The Olympic gold-medal match between Roger Federer and Andy Murray did not live up to expectations, a reader laments. Other letter topics today: protecting mangroves, speed limits, a Kurdish homeland and common ground for Egypt, Israel.
A disappointing finish
Thank you for Destruction of Abu Dhabi mangroves stopped (August 5) and the editorial Protecting nature requires vigilance (August 7).
I watched this wanton vandalism from my apartment, high in the Sky Tower on Reem Island.
I was deeply saddened that the UAE Government would allow it.
Now I regret that this false assumption meant I didn't report the destruction as I should have. Sad. It will be a long time before that beautiful and essential reserve at my front door is restored.
Stephen Evans, Abu Dhabi
The editorial in defence of both regulation and enforcement to protect natural areas made sense.
Finding the balance between development and nature is not easy, but those who have been entrusted with this duty should always remember that once a natural habitat is gone, it won't ever be coming back.
Michael Khoury, Abu Dhabi
Federer seemed to give up in final
The Olympic gold-medal match (Roger Federer finds silver lining as others see a dark cloud, August 6) was highly disappointing.
Federer seemed to have lost hope after the first set and a half; after that his game just slid downwards. One could not believe that this was the world's top player on the court.
Roger's fans expected him to win gold, or at least put up a great fight against Andy Murray, and he did not. The price of being a hero is that you can never give up.
Rajendra K. Aneja, Dubai
Speed 'buffer' adds complication
I don't understand the complexity inherent in having both published and real speed limits (Speed limit 'buffer' abolished, August 7).
Surely it would be easier for everyone if a reasonable limit were set, posted and enforced.
True, there has to be a little bit of "wiggle room" to allow for monitoring equipment that is less than perfectly precise. But confusing drivers about what speed they can get away with is a recipe for danger: the literal-minded will drive at the posted limit, while those in a hurry will push their luck. And a wide variety of driving speeds means more lane changes and tailgating, and so more accidents.
One clear limit is preferable.
Ahmed Jamal, Abu Dhabi
Slowing down good drivers is not a reasonable measure to take. The challenge is to slow down bad drivers, or get them off the roads altogether.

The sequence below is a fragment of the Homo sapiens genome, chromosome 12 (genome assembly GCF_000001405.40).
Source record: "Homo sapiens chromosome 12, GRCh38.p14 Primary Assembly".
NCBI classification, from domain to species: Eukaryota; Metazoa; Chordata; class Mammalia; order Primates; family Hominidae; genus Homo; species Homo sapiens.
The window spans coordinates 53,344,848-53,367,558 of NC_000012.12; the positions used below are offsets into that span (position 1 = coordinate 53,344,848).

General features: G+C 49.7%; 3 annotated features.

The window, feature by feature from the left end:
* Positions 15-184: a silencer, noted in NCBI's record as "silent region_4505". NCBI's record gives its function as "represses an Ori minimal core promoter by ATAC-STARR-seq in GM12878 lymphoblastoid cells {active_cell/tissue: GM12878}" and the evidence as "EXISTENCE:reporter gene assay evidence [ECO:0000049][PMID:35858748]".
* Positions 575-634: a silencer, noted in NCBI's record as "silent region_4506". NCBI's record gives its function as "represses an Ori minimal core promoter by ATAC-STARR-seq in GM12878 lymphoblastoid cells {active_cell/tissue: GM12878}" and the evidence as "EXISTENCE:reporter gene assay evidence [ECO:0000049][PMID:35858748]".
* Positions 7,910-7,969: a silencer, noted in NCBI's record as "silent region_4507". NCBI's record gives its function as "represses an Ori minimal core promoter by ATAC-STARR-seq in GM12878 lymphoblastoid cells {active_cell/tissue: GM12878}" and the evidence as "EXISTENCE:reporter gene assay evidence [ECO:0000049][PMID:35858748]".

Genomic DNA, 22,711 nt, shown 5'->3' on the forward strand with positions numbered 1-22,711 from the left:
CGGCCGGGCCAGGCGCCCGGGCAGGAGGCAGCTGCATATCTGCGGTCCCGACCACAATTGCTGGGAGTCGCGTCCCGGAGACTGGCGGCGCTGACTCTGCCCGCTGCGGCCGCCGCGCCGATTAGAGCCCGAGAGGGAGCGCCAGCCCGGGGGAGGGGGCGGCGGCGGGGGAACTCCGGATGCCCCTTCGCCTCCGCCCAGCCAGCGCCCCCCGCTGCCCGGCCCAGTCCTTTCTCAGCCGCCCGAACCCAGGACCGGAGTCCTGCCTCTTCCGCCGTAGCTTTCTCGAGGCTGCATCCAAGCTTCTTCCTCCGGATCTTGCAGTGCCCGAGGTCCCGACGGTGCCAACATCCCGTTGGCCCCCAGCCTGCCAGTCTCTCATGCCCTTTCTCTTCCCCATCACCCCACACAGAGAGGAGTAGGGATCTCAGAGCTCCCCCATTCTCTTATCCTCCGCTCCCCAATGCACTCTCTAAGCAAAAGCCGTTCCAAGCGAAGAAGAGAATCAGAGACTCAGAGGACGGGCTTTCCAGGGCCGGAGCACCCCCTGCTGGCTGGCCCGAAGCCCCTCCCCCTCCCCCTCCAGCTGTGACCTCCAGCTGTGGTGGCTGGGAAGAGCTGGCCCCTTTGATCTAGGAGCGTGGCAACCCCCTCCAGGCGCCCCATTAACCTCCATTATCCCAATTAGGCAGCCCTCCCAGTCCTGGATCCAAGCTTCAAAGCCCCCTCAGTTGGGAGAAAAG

Less tolerance for those with infractions on their record, but more tolerance for good drivers, would be a better solution.
Lee Persoja, Abu Dhabi
Kurdish area is the pivot of conflicts
The item headed Kurdish issue is at the top of Turkish agenda (Arabic News Digest, August 6) made a good point.
The Kurdish homeland is a potential land bridge for many current and potential conflicts.
It provides a ground route for Iraqi Kurdistan to supply the Syrian Kurds as they seek greater autonomy from Damascus.
But its use will depend on which power dominates the tri-border area where Iraq, Syria and Turkey meet, for this district could equally provide Iran with a corridor for moving supplies to its Syrian surrogates and even to Hizbollah in Lebanon.
Name withheld by request
US Navy should pay generously
I refer to the story Fisherman shot by US Navy comes home (August 6).
It is good to hear these men and their families have received some compensation for the shooting and I hope they will receive more money as well, considering the circumstances.
I believe the US Navy should do the right thing.
Tricia Sutherland, Dubai
Egypt, Israel have a common enemy
Sinai attack gives Morsi a security headache (August 7) was an appropriate headline.
Mohammed Morsi does have a headache, and the best cure for it is maintaining the peace with Israel.
For now both Egypt and Israel have a common enemy; even Hamas has joined in calling the border-post attack an "ugly crime". Tim Upham, UK
PE teachers set an example for all
I was glad to read the report Shape up or lose your job, overweight PE teachers told (August 7).
But when I told my wife so, she looked me up and down and asked dryly "When will they get to overweight purchasing managers?"
But there's a difference: PE teachers are supposed to set an example.
Wayne Waters, Dubai